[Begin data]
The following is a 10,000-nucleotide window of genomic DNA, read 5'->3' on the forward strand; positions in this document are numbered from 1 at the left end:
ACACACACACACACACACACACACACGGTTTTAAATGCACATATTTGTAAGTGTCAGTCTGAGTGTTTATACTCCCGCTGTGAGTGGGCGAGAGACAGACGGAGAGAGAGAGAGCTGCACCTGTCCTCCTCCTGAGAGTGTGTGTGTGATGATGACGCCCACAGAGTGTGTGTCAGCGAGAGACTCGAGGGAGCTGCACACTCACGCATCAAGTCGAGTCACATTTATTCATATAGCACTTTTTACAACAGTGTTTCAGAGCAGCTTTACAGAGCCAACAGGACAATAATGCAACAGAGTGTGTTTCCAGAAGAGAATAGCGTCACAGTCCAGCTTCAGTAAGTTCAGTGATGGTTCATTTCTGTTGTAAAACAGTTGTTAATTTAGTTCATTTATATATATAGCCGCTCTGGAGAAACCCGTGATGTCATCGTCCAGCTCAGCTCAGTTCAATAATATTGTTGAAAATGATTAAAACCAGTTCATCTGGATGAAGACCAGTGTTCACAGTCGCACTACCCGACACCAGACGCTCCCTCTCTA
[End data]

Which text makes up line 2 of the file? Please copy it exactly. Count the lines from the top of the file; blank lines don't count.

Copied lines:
ACACACACACACACACACACACACACGGTTTTAAATGCACATATTTGTAAGTGTCAGTCTGAGTGTTTATACTCCCGCTGTGAGTGGGCGAGAGACAGACGGAGAGAGAGAGAGCTGCACCTGTCCTCCTCCTGAGAGTGTGTGTGTGATGATGACGCCCACAGAGTGTGTGTCAGCGAGAGACTCGAGGGAGCTGCACACTCACGCATCAAGTCGAGTCACATTTATTCATATAGCACTTTTTACAACAGTGTTTCAGAGCAGCTTTACAGAGCCAACAGGACAATAATGCAACAGAGTGTGTTTCCAGAAGAGAATAGCGTCACAGTCCAGCTTCAGTAAGTTCAGTGATGGTTCATTTCTGTTGTAAAACAGTTGTTAATTTAGTTCATTTATATATATAGCCGCTCTGGAGAAACCCGTGATGTCATCGTCCAGCTCAGCTCAGTTCAATAATATTGTTGAAAATGATTAAAACCAGTTCATCTGGATGAAGACCAGTGTTCACAGTCGCACTACCCGACACCAGACGCTCCCTCTCTA